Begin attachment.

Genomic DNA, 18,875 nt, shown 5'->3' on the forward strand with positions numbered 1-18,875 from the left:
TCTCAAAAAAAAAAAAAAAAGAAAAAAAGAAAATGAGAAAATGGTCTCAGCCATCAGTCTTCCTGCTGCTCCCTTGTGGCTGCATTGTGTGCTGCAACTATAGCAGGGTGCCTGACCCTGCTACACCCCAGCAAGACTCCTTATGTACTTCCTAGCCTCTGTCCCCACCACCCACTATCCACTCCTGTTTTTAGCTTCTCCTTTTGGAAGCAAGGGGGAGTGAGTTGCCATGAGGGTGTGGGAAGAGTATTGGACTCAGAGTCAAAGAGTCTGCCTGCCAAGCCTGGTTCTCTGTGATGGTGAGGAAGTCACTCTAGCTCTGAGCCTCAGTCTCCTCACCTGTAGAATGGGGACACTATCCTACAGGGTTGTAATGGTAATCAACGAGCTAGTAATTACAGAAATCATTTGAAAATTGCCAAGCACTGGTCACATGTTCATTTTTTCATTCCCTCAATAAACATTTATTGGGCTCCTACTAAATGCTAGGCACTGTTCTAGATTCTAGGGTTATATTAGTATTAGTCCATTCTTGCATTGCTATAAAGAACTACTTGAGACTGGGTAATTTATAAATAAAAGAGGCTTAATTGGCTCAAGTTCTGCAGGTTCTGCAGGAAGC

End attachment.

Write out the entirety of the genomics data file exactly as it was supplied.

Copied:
Genomic DNA, 18,875 nt, shown 5'->3' on the forward strand with positions numbered 1-18,875 from the left:
TCTCAAAAAAAAAAAAAAAAGAAAAAAAGAAAATGAGAAAATGGTCTCAGCCATCAGTCTTCCTGCTGCTCCCTTGTGGCTGCATTGTGTGCTGCAACTATAGCAGGGTGCCTGACCCTGCTACACCCCAGCAAGACTCCTTATGTACTTCCTAGCCTCTGTCCCCACCACCCACTATCCACTCCTGTTTTTAGCTTCTCCTTTTGGAAGCAAGGGGGAGTGAGTTGCCATGAGGGTGTGGGAAGAGTATTGGACTCAGAGTCAAAGAGTCTGCCTGCCAAGCCTGGTTCTCTGTGATGGTGAGGAAGTCACTCTAGCTCTGAGCCTCAGTCTCCTCACCTGTAGAATGGGGACACTATCCTACAGGGTTGTAATGGTAATCAACGAGCTAGTAATTACAGAAATCATTTGAAAATTGCCAAGCACTGGTCACATGTTCATTTTTTCATTCCCTCAATAAACATTTATTGGGCTCCTACTAAATGCTAGGCACTGTTCTAGATTCTAGGGTTATATTAGTATTAGTCCATTCTTGCATTGCTATAAAGAACTACTTGAGACTGGGTAATTTATAAATAAAAGAGGCTTAATTGGCTCAAGTTCTGCAGGTTCTGCAGGAAGC